Two years on: Six ways COVID-19 has shaped the housing market

1. Australian home values rose 25%, to record highs.

Despite an initial dip, housing values rose 24.6% between the end of March 2020 and February 2022. Figure 1.0 shows the cumulative change in the national CoreLogic Home Value Index since the onset of COVID-19. The index had a relatively small decline at the onset of COVID-19, with sales and listings volumes being far more impacted than prices. National home values declined -2.1% between April 2020 and September 2020, before soaring amid low interest rates, high household savings, government grants and a sharp reduction in the supply of housing.  

2. First homebuyer activity spiked. 

ABS data shows the number of new loans to first homebuyers increasing during the housing market downswing from 2017 to 2019 (figure 2.0). From June 2020, first home buyer activity surged amid the introduction of the HomeBuilder scheme, used alongside the First Home Loan Deposit Scheme, as well as other state-based grants and stamp duty concessions for first homebuyers. 

As of January 2022, loans to first homebuyers numbered 10,964, above the decade average of 8,682. Proportionally, first homebuyer lending comprised 24% of owner occupier mortgage demand in January, which is in-line with the decade average.

3. Rents rose 11.8% to record highs, while gross yields fell to record lows.

Figure 3.0 shows the change in the national rent index since the end of March 2020. While rents saw a mild decline of -0.8% between March and August 2020, there was a swift recovery in these values, followed by a surge through 2021.

Over the course of 2021, annual rent value growth was at its highest levels since 2008. Across Australia, median advertised rents since March 2020 have increased $30 per week to $470 per week.  The headline numbers hide the diversity of rental conditions.  Through the pandemic, there has been a clear shift in rental preferences towards lower density housing options, where the upwards pressure on rents has been more substantial.  This trend has evolved over the past year, with rental affordability gradually deflecting more demand towards higher density rental options where the cost of renting is more affordable.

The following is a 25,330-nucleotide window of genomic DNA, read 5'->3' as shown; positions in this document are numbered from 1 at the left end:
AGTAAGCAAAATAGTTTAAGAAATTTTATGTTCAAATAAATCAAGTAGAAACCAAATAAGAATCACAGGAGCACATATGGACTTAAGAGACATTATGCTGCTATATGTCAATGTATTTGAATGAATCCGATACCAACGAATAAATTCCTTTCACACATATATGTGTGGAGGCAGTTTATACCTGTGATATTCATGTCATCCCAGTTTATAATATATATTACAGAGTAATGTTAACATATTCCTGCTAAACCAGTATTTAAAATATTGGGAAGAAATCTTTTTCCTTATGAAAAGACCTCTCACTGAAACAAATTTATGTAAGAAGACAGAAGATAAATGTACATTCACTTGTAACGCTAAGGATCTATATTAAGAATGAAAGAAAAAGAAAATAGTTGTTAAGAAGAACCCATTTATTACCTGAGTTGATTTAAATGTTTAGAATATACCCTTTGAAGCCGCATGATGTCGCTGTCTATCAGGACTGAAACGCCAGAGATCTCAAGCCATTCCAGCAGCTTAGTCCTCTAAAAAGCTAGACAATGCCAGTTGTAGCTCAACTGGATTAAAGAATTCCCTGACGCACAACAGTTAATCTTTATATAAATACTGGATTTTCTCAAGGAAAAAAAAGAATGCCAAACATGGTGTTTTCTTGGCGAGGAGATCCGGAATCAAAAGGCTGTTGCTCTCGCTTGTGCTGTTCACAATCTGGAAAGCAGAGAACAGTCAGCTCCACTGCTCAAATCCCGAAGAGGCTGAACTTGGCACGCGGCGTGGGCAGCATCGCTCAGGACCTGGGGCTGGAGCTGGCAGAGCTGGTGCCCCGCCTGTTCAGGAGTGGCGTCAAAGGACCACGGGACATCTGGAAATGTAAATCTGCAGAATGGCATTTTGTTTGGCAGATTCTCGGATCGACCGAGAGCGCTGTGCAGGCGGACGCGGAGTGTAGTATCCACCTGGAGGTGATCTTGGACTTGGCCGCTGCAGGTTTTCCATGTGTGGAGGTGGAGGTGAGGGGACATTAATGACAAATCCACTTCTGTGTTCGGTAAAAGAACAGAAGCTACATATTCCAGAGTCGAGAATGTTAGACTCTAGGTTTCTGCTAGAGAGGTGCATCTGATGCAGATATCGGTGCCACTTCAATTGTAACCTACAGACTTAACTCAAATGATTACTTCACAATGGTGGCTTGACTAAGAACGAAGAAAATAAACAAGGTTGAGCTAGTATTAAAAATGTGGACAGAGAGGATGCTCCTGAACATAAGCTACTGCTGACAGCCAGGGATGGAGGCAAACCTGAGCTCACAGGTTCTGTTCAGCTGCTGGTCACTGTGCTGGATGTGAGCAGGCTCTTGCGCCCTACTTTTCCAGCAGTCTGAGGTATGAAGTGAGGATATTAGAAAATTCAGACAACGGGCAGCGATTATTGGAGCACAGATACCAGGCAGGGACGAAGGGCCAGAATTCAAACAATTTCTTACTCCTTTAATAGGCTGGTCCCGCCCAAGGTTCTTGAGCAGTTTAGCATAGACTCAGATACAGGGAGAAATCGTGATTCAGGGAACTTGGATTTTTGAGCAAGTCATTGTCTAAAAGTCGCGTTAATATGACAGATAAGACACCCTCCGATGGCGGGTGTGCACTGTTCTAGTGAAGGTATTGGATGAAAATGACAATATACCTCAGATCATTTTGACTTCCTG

4. Housing debt levels hit record highs.

Rapid increases in housing and rent values in the past two years was largely the result of a sizable reduction in the official cash rate. With the RBA setting the official cash rate target at 0.1% since November 2020, lower debt costs enabled borrowers to access more credit. 

As of January, total outstanding housing credit sat at a record high of over $2 trillion, according to the RBA, while the ratio of housing debt to household income was at a record high 140.5% through Q3 2021 (figure 4.0). This is up from 139.2% in March 2020.

While total outstanding credit reached over $2 trillion in January, ABS data shows monthly new finance borrowed for the purchase of property continued to hit fresh record highs through January 2022, at $33.7 billion. 

5. The premium of house prices compared to units hit record highs. 

Figure 5.0 shows the median house value across Australia was at a record high 29.8% above the median Australian unit value, with a dollar value premium of around $182,000. This is up from just 8.5% in March 2020, or a dollar value premium of around $44,000 for houses. 

Figure 6.0 shows the dollar-value premium of median house values over median unit values in each of the capital cities, with most cities seeing a substantial increase in this value since March 2020.

6. The rise of the regions.

Migration trends over 2020 and 2021 revealed an uptick in the volume of people leaving cities for regions outside of lockdown periods, and a decline in people leaving regions for cities. 

The result has been higher than normal housing demand against unusually low levels of listings across regional Australia, in both the sales and rental market. Value gains across regional Australian dwelling values has been almost 40% since March 2020, while capital city home values have increased around 21% (figure 7.0).